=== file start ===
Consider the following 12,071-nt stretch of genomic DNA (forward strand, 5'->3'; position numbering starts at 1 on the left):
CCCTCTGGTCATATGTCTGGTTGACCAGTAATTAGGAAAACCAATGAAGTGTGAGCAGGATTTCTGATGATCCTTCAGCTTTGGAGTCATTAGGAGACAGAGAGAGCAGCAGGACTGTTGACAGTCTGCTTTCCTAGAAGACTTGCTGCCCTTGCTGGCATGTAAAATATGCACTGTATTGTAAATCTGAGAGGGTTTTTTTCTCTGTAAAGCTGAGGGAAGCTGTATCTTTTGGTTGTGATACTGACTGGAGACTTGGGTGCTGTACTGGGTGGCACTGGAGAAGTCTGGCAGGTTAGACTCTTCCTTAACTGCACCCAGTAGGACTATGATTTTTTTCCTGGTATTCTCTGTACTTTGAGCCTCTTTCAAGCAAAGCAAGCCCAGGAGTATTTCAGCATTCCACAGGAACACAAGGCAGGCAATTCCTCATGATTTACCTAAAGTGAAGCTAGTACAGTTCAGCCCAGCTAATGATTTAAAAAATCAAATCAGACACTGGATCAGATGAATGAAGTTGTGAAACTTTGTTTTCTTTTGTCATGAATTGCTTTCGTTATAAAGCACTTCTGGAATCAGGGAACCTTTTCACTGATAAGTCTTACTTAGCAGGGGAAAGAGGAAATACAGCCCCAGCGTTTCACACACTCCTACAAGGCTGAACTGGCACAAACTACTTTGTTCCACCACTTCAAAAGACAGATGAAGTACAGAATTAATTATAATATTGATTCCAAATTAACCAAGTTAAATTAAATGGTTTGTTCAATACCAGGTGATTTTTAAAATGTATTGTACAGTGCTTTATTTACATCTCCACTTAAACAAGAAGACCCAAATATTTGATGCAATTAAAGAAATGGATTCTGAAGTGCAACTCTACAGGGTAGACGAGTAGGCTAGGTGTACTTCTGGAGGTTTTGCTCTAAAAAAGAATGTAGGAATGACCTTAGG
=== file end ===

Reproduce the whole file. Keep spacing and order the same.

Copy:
Consider the following 12,071-nt stretch of genomic DNA (forward strand, 5'->3'; position numbering starts at 1 on the left):
CCCTCTGGTCATATGTCTGGTTGACCAGTAATTAGGAAAACCAATGAAGTGTGAGCAGGATTTCTGATGATCCTTCAGCTTTGGAGTCATTAGGAGACAGAGAGAGCAGCAGGACTGTTGACAGTCTGCTTTCCTAGAAGACTTGCTGCCCTTGCTGGCATGTAAAATATGCACTGTATTGTAAATCTGAGAGGGTTTTTTTCTCTGTAAAGCTGAGGGAAGCTGTATCTTTTGGTTGTGATACTGACTGGAGACTTGGGTGCTGTACTGGGTGGCACTGGAGAAGTCTGGCAGGTTAGACTCTTCCTTAACTGCACCCAGTAGGACTATGATTTTTTTCCTGGTATTCTCTGTACTTTGAGCCTCTTTCAAGCAAAGCAAGCCCAGGAGTATTTCAGCATTCCACAGGAACACAAGGCAGGCAATTCCTCATGATTTACCTAAAGTGAAGCTAGTACAGTTCAGCCCAGCTAATGATTTAAAAAATCAAATCAGACACTGGATCAGATGAATGAAGTTGTGAAACTTTGTTTTCTTTTGTCATGAATTGCTTTCGTTATAAAGCACTTCTGGAATCAGGGAACCTTTTCACTGATAAGTCTTACTTAGCAGGGGAAAGAGGAAATACAGCCCCAGCGTTTCACACACTCCTACAAGGCTGAACTGGCACAAACTACTTTGTTCCACCACTTCAAAAGACAGATGAAGTACAGAATTAATTATAATATTGATTCCAAATTAACCAAGTTAAATTAAATGGTTTGTTCAATACCAGGTGATTTTTAAAATGTATTGTACAGTGCTTTATTTACATCTCCACTTAAACAAGAAGACCCAAATATTTGATGCAATTAAAGAAATGGATTCTGAAGTGCAACTCTACAGGGTAGACGAGTAGGCTAGGTGTACTTCTGGAGGTTTTGCTCTAAAAAAGAATGTAGGAATGACCTTAGG